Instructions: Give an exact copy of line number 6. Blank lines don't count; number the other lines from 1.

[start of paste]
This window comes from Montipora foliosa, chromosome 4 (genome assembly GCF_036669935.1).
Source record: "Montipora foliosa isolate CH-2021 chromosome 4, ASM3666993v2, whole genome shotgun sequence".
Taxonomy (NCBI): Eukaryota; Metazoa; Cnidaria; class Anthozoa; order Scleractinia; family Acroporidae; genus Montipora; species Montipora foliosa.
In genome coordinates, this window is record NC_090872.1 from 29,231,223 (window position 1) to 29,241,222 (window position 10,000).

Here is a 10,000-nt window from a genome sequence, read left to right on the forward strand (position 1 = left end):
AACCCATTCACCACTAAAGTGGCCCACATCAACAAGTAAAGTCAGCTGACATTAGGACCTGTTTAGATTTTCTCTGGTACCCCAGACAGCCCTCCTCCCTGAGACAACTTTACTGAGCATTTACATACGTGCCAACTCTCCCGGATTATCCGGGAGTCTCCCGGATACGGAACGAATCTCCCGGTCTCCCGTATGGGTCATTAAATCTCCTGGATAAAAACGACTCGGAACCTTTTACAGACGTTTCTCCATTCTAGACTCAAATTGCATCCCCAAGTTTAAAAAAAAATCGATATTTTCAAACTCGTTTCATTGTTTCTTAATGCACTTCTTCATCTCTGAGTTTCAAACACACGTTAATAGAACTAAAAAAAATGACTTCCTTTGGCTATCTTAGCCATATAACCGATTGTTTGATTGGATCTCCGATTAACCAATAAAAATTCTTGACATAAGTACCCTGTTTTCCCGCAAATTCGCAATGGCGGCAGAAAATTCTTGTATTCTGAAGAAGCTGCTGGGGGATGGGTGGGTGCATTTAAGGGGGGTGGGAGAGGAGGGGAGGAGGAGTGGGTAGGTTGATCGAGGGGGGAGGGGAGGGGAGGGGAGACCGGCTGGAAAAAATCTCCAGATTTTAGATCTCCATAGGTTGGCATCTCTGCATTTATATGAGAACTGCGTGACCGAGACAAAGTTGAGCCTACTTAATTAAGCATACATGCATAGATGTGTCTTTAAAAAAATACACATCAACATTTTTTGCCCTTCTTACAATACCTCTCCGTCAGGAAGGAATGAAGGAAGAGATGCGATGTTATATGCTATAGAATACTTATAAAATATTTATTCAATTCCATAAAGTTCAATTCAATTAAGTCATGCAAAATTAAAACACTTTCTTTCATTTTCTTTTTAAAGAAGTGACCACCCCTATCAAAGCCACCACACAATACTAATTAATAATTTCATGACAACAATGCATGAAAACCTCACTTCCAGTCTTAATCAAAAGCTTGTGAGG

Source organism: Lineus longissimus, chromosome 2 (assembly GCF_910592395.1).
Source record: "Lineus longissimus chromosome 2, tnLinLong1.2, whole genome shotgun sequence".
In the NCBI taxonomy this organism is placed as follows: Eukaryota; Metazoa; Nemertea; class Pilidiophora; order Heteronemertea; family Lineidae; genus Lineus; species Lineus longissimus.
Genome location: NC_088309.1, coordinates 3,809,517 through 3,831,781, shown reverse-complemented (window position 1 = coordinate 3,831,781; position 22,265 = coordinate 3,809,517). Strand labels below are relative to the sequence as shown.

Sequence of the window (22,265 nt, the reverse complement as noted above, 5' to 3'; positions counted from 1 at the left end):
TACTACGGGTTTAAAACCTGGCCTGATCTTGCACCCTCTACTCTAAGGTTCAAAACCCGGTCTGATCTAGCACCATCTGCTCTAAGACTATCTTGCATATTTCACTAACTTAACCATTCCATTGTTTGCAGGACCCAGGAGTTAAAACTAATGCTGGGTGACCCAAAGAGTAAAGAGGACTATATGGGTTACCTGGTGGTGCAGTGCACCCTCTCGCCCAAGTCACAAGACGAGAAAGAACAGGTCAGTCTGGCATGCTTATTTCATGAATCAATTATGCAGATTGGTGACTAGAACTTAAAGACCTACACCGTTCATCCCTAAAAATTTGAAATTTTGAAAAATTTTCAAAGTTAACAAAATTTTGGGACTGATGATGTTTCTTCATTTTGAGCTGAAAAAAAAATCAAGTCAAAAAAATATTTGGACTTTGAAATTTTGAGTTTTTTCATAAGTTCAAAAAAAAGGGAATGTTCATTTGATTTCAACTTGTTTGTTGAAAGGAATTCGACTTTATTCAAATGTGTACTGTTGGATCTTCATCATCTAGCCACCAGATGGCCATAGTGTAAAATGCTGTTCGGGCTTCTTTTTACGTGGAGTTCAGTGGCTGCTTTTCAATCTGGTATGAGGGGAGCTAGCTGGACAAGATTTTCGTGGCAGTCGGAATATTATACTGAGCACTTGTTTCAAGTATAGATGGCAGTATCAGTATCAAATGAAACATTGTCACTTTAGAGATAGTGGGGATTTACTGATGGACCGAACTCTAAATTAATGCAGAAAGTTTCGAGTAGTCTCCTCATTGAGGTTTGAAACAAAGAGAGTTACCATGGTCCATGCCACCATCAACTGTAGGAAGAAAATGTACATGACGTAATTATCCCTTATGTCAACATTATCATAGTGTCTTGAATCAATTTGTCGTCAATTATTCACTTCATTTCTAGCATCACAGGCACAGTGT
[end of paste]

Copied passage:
AACCCATTCACCACTAAAGTGGCCCACATCAACAAGTAAAGTCAGCTGACATTAGGACCTGTTTAGATTTTCTCTGGTACCCCAGACAGCCCTCCTCCCTGAGACAACTTTACTGAGCATTTACATACGTGCCAACTCTCCCGGATTATCCGGGAGTCTCCCGGATACGGAACGAATCTCCCGGTCTCCCGTATGGGTCATTAAATCTCCTGGATAAAAACGACTCGGAACCTTTTACAGACGTTTCTCCATTCTAGACTCAAATTGCATCCCCAAGTTTAAAAAAAAATCGATATTTTCAAACTCGTTTCATTGTTTCTTAATGCACTTCTTCATCTCTGAGTTTCAAACACACGTTAATAGAACTAAAAAAAATGACTTCCTTTGGCTATCTTAGCCATATAACCGATTGTTTGATTGGATCTCCGATTAACCAATAAAAATTCTTGACATAAGTACCCTGTTTTCCCGCAAATTCGCAATGGCGGCAGAAAATTCTTGTATTCTGAAGAAGCTGCTGGGGGATGGGTGGGTGCATTTAAGGGGGGTGGGAGAGGAGGGGAGGAGGAGTGGGTAGGTTGATCGAGGGGGGAGGGGAGGGGAGGGGAGACCGGCTGGAAAAAATCTCCAGATTTTAGATCTCCATAGGTTGGCATCTCTGCATTTATATGAGAACTGCGTGACCGAGACAAAGTTGAGCCTACTTAATTAAGCATACATGCATAGATGTGTCTTTAAAAAAATACACATCAACATTTTTTGCCCTTCTTACAATACCTCTCCGTCAGGAAGGAATGAAGGAAGAGATGCGATGTTATATGCTATAGAATACTTATAAAATATTTATTCAATTCCATAAAGTTCAATTCAATTAAGTCATGCAAAATTAAAACACTTTCTTTCATTTTCTTTTTAAAGAAGTGACCACCCCTATCAAAGCCACCACACAATACTAATTAATAATTTCATGACAACAATGCATGAAAACCTCACTTCCAGTCTTAATCAAAAGCTTGTGAGG